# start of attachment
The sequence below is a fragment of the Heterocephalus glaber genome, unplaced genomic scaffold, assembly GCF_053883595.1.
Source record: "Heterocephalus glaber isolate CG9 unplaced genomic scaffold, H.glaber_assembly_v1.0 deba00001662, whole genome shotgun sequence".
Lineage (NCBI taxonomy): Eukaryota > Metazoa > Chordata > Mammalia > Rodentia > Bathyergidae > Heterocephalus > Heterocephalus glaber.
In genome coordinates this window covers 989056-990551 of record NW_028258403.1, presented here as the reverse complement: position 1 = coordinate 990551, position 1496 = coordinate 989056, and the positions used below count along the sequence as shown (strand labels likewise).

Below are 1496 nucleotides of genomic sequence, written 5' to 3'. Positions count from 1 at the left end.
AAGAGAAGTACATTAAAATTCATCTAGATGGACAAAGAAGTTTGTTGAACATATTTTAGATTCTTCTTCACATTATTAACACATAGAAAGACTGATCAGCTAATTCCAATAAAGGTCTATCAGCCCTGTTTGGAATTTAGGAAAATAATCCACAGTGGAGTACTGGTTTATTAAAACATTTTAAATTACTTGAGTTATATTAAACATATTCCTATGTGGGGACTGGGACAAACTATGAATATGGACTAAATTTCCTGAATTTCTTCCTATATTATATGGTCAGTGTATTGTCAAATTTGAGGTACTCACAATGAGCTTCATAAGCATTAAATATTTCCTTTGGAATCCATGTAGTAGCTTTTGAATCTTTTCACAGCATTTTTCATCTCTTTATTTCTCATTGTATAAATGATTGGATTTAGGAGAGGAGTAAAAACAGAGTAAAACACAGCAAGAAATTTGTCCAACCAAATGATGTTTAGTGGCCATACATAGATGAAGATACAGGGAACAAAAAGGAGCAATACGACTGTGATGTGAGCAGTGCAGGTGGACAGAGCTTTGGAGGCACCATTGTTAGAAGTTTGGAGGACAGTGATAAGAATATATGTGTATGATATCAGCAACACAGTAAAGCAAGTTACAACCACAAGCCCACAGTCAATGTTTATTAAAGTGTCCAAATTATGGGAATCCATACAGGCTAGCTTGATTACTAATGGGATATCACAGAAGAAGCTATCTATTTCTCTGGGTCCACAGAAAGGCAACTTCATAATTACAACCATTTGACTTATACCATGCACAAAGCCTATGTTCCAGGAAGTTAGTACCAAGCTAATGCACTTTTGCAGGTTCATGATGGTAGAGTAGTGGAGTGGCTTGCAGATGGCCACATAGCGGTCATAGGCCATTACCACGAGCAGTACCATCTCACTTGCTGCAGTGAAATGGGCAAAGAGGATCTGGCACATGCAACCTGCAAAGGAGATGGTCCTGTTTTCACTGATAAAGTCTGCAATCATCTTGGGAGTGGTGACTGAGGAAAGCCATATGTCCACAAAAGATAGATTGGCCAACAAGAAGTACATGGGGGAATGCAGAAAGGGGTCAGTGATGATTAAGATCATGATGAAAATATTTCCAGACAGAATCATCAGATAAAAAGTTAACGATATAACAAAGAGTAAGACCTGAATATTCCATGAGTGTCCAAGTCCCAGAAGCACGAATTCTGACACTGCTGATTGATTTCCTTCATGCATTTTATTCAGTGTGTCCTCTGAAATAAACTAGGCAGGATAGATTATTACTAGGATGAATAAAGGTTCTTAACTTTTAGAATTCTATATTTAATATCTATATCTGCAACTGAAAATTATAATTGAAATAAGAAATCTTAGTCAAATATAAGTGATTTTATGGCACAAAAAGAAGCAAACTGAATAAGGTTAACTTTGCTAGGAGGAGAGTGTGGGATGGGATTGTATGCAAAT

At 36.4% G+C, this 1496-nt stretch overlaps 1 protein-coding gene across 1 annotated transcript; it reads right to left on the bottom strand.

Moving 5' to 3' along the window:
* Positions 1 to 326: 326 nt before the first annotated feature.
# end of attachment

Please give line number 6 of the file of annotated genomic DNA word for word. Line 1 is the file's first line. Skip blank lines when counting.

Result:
AAGAGAAGTACATTAAAATTCATCTAGATGGACAAAGAAGTTTGTTGAACATATTTTAGATTCTTCTTCACATTATTAACACATAGAAAGACTGATCAGCTAATTCCAATAAAGGTCTATCAGCCCTGTTTGGAATTTAGGAAAATAATCCACAGTGGAGTACTGGTTTATTAAAACATTTTAAATTACTTGAGTTATATTAAACATATTCCTATGTGGGGACTGGGACAAACTATGAATATGGACTAAATTTCCTGAATTTCTTCCTATATTATATGGTCAGTGTATTGTCAAATTTGAGGTACTCACAATGAGCTTCATAAGCATTAAATATTTCCTTTGGAATCCATGTAGTAGCTTTTGAATCTTTTCACAGCATTTTTCATCTCTTTATTTCTCATTGTATAAATGATTGGATTTAGGAGAGGAGTAAAAACAGAGTAAAACACAGCAAGAAATTTGTCCAACCAAATGATGTTTAGTGGCCATACATAGATGAAGATACAGGGAACAAAAAGGAGCAATACGACTGTGATGTGAGCAGTGCAGGTGGACAGAGCTTTGGAGGCACCATTGTTAGAAGTTTGGAGGACAGTGATAAGAATATATGTGTATGATATCAGCAACACAGTAAAGCAAGTTACAACCACAAGCCCACAGTCAATGTTTATTAAAGTGTCCAAATTATGGGAATCCATACAGGCTAGCTTGATTACTAATGGGATATCACAGAAGAAGCTATCTATTTCTCTGGGTCCACAGAAAGGCAACTTCATAATTACAACCATTTGACTTATACCATGCACAAAGCCTATGTTCCAGGAAGTTAGTACCAAGCTAATGCACTTTTGCAGGTTCATGATGGTAGAGTAGTGGAGTGGCTTGCAGATGGCCACATAGCGGTCATAGGCCATTACCACGAGCAGTACCATCTCACTTGCTGCAGTGAAATGGGCAAAGAGGATCTGGCACATGCAACCTGCAAAGGAGATGGTCCTGTTTTCACTGATAAAGTCTGCAATCATCTTGGGAGTGGTGACTGAGGAAAGCCATATGTCCACAAAAGATAGATTGGCCAACAAGAAGTACATGGGGGAATGCAGAAAGGGGTCAGTGATGATTAAGATCATGATGAAAATATTTCCAGACAGAATCATCAGATAAAAAGTTAACGATATAACAAAGAGTAAGACCTGAATATTCCATGAGTGTCCAAGTCCCAGAAGCACGAATTCTGACACTGCTGATTGATTTCCTTCATGCATTTTATTCAGTGTGTCCTCTGAAATAAACTAGGCAGGATAGATTATTACTAGGATGAATAAAGGTTCTTAACTTTTAGAATTCTATATTTAATATCTATATCTGCAACTGAAAATTATAATTGAAATAAGAAATCTTAGTCAAATATAAGTGATTTTATGGCACAAAAAGAAGCAAACTGAATAAGGTTAACTTTGCTAGGAGGAGAGTGTGGGATGGGATTGTATGCAAAT